Thursday, October 21, 2010

The Big Ol' Genre Glossary

Q: Genre - it gets confusing.
Should I be labeling my work 'urban fiction', 'paranormal thriller', 'paranormal mystery'? I've read a few agent blogs where they mention not labeling it the correct genre gets a query the ol' form rejection.

How do we make sure we're getting it right?

I know it can seem daunting, but these words do actually all mean something specific. If I were you, I'd spend some time in the bookstore and figure out where your book really fits in. Meantime here's a glossary - keep in mind that these labels might mean slightly different things to different people, and some work is crossover, and some of the differences are made by marketing alone. Like, the difference between Historical Fiction and Historical Romance can be as simple as the color of the book jacket. So just get it as close as you can and then don't worry about it anymore.

PLEASE NOTE: FOR THE PURPOSES OF THIS GLOSSARY, YA, MIDDLE GRADE, PICTURE BOOK, GRAPHIC NOVEL, FICTION, NON-FICTION + BIOGRAPHY ARE NOT GENRES. THEY ARE CATEGORIES.
"Genre" is a further classification beyond category. If I were to use a Biology class analogy (bear with me, I had to go to summer school for Biology) I'd say that in the taxonomic hierarchy Kingdom-Phylum-Class-Species, "Kingdom" is book, "Phylum" is format of book (electronic, hardbound, paperback), "Class" is category (YA, fiction, etc), "Order" is big-genre, "Species" is sub-genre. (And yes, there are even-more-specific sub-subgenres, but you don't need to get into that unless you are hardcore.)

CLASSIFICATION: SF/F/HORROR

DYSTOPIAN - These books are concerned with an end-of-the-world, or life-as-we-don't-know-it post-apocalyptic scenario. There might be mutants or bizarro creatures, but the stars are always humans struggling to survive in a terrible future-earth. Dystopian (aka "dystopic", which sounds terrible to me so I never say it) can have romance, but it doesn't have to. IF your book is NOT about a bleak futurescape, it is NOT DYSTOPIAN.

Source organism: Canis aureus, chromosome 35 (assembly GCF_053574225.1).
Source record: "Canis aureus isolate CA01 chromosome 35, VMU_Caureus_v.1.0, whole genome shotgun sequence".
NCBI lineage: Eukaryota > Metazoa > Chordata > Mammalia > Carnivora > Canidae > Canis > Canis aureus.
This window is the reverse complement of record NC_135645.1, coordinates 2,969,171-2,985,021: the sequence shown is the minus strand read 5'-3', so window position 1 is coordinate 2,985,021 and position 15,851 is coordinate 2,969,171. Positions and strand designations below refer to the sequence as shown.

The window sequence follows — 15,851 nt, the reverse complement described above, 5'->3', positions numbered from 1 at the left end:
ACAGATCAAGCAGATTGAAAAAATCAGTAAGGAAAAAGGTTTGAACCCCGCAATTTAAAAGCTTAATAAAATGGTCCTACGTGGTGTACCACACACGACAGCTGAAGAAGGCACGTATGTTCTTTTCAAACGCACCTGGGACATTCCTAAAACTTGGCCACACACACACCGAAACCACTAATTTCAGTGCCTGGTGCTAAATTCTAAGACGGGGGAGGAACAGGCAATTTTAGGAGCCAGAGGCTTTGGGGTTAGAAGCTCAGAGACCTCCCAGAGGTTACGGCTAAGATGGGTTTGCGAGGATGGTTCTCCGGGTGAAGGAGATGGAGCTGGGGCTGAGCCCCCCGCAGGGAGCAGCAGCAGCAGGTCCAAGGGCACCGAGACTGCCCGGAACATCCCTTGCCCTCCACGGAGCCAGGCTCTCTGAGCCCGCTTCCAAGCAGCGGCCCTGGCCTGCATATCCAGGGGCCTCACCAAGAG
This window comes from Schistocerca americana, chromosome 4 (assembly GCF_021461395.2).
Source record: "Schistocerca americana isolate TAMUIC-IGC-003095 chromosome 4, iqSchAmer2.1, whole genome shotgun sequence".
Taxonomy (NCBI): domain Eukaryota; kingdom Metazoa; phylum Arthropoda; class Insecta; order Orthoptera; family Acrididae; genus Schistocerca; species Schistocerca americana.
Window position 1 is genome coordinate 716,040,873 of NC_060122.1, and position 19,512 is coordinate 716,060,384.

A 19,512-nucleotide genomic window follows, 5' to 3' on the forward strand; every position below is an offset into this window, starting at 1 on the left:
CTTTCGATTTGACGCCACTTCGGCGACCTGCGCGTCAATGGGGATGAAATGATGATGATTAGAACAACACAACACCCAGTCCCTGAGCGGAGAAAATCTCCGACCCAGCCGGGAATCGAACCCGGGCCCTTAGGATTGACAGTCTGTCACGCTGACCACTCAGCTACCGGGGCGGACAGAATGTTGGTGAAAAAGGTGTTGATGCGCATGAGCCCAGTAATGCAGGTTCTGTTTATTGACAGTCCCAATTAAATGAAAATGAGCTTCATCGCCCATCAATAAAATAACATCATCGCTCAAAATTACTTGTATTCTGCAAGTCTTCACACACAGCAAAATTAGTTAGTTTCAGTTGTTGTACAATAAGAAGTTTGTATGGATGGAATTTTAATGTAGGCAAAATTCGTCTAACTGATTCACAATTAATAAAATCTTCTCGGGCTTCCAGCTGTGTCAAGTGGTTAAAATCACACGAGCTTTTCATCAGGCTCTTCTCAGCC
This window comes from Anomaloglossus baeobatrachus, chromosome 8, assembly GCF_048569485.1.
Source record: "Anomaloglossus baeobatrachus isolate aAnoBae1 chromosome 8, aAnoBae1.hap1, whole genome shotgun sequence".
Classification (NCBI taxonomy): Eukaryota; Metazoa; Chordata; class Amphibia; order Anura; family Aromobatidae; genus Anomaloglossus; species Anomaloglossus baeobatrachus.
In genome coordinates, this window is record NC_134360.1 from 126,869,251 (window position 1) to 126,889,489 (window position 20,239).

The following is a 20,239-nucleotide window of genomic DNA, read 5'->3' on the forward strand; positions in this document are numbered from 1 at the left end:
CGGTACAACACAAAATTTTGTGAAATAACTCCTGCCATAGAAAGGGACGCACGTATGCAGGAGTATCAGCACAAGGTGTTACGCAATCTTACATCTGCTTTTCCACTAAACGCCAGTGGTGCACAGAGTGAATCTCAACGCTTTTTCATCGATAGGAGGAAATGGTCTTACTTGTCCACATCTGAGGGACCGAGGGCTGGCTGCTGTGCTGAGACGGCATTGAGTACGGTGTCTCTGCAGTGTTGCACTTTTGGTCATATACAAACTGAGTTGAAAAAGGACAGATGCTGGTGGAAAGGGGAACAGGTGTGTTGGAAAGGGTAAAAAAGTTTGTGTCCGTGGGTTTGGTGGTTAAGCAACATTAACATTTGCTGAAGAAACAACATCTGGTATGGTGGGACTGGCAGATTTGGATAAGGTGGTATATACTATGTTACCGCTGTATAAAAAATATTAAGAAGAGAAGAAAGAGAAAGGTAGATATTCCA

FANTASY is set in a different world from our own (sometimes VERY different) and the weirdness there is generally MAGIC, and creatures are MAGICAL. This world can certainly be earth, but it will be an earth that operates under different rules than earth and society as we understand it now, or set in a community on earth that "normals" can't see. (Hogwarts or Xanth, for example). Wizards & Witches are generally considered creatures of Fantasy, though they are human/humanoid, because they have magic. Fantasy can definitely be funny and fun, and romantic too!

HIGH FANTASY is usually set in a TOTALLY different world, and very often involves quests, swords, and people with unusually strange and strangely punctuated names. There is often a serious or "legendary" tone to High Fantasy. Lord of the Rings, for example, is High Fantasy.

HORROR Is your story scary? REALLY scary? If it was a movie, would there be blood on screen at any time, and would people scream and cover their eyes while watching it? That's horror. Horror can be paranormal or fantasy or realistic or historical.

PARANORMAL means that it is filled with human or humanoid creatures or human-something-shapeshifters in an essentially human or human-esque world, but they have extra SUPER-human abilities or powers. IE, psychics, telekinesis, pyrokinesis, kids who draw things that come to life, ghosts, visions, etc, are all paranormal phenomena. Vampires and Werewolves are arguably mythical creatures and therefore fantasy, but I'd call them paranormal actually, since they are humans that have changed into something else through some set of circumstances, not magic. (PARANORMAL ROMANCE is a little different, see "Romance" section).

Some things are sort of on the border between "paranormal" and "fantasy" - in that case I'd pick the one that you feel is the closest match.